Debt vs. Equity
The capital structure of most companies is made up of two components, debt and equity. Since many of our projects have a long life, we use our long-term average interest rate in determining our cost of debt, not our current borrowing rate.

No matter how we obtain our debt capital, the benefits of debt are: 1) it is almost always cheaper than equity, and 2) the interest cost is deductible for income tax purposes, so our after-tax cost of debt is considerably less than the pre-tax cost.

However, using debt has risks. Equity is a claim on earnings, but absent dividend payments, there are typically no regular payment requirements or guarantees of a specific return on investment. Debt, however, is the right to a fixed payment stream for a fixed amount of time, and amounts to a frequent and regular call on the company’s cash flows. Over-leveraging a company increases the credit default risk, especially during weak business conditions, and can lead to insolvency. There have been several recent examples of this in the ski industry.

Figuring the cost of equity capital is trickier to compute than the cost of debt, as equity carries no explicit cost. But there is a formula to estimate the cost of equity, the “Capital Asset Pricing Model.” It starts with the Risk Free Rate, which is based on the cost of U.S. Government-backed treasury securities, and includes adjustments for risk and market volatility. Many of these adjustments are quite subjective for each investor, and can vary from company to company. Your accountant or financial advisor can help you create a specific formula that best matches your situation.

In order to simplify the cost of equity calculation, another often-used method is an “opportunity cost” rate of return. In other words, compare your potential ski area equity return, adjusted for risk, against other investment opportunities that you might have. You could start with the historical rate of return on the S&P 500, about 11 percent, and add a risk premium of from 5 percent to 10 percent to account for the risks associated with your business. There is no lack of risks to consider in the ski business.

Another decision is to determine the optimal mix of debt and equity capital for your company. Some business owners do not like any debt and that’s just the way it is. Others prefer to take advantage of debt’s lower cost and tax advantages, so long as they can comfortably and consistently cover their debt payments. If you are comfortable with using debt, it is good to plan for a minimum debt coverage ratio—cash flow before debt service divided by debt service—of at least 1.5 to 1. Larger public companies target even higher ratios.

Looking at the Big Picture
Now, lets take it from the micro or project level to a macro or company level. We talked earlier about the shareholder value created for a bank by the spread between its cost of and return on capital. A similar calculation for your business would be to compare your company’s cost of capital (WACC) with your company’s Return on Operating Invested Capital (ROIC). Your ROIC should be greater than or equal to your WACC to meet the same minimum threshold for adding shareholder value.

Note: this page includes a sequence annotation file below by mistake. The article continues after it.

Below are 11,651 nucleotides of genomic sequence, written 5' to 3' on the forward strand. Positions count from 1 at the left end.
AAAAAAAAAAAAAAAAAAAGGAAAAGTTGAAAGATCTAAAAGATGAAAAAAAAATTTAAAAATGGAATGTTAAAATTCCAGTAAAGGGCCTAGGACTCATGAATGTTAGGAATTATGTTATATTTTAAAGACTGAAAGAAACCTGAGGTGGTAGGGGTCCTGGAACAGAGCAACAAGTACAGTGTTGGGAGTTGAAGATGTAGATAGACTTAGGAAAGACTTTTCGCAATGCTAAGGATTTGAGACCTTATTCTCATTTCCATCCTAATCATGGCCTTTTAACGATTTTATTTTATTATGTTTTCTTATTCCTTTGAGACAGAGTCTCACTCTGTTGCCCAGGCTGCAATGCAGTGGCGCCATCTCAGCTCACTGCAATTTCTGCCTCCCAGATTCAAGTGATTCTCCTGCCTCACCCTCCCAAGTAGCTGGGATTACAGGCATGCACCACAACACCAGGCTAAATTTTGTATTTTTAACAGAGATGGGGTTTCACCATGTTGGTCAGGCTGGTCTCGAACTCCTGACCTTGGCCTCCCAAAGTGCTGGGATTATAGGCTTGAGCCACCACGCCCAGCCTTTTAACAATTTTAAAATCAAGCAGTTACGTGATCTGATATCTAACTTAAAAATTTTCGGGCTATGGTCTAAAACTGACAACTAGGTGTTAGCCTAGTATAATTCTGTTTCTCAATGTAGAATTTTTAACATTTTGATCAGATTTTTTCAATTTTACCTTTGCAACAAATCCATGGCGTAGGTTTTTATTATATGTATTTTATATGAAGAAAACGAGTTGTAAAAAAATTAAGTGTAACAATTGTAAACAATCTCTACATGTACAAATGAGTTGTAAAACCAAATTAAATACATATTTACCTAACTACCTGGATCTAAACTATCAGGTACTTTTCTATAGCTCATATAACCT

We’ve already talked about determining the WACC for your company; here’s how to measure ROIC (see tables, right). Basically, it is the overall cash rate of return on operating capital that has already been invested in your company. It is also a great measure of how a company allocates capital.

ROIC = Net Operating Profits After Taxes (NOPAT)
Operating Invested Capital

Again, sounds complicated, but it’s easier than it sounds. Net Operating Profits after taxes (NOPAT) is simply a measure of the cash that operating activities generate. It focuses our attention on the profitability of core operations. As such, it is a better measure than Net Income, which includes non-operating items such as goodwill amortization, investment income, non-recurring costs, tax paid on investment and interest income, interest expense and the tax shield from interest expense. While these are beneficial, it is most important to understand the profitability of the core operations.

Operating Invested Capital represents the combined value of what the shareholders and debt holders have invested in the Company. It is calculated by subtracting cash and cash-equivalents, along with non-interest bearing current liabilities (NIBCLS), from total assets. We exclude cash not yet deployed because it is not yet an Operating Asset. We also subtract the NIBCLS, which include accounts payable, income tax payable, accrued liabilities, etc., because they bear no cost to the company.

Once the ROIC is calculated you subtract the Weighted Average Cost of Capital (WACC). As long as ROIC is greater than the WACC, you are creating shareholder value. If ROIC is less, you are depleting value. Pretty simple, isn’t it?

For Further Reading
For more information on WACC and ROIC, check out “VALUATION Measuring and Managing the Value of Companies,” by Copeland, Koller and Murrin. Other helpful references are “Capital Investment and Financial Decisions” by Levy and Sarnat; and “Creating Shareholder Value” by Alfred Rappaport.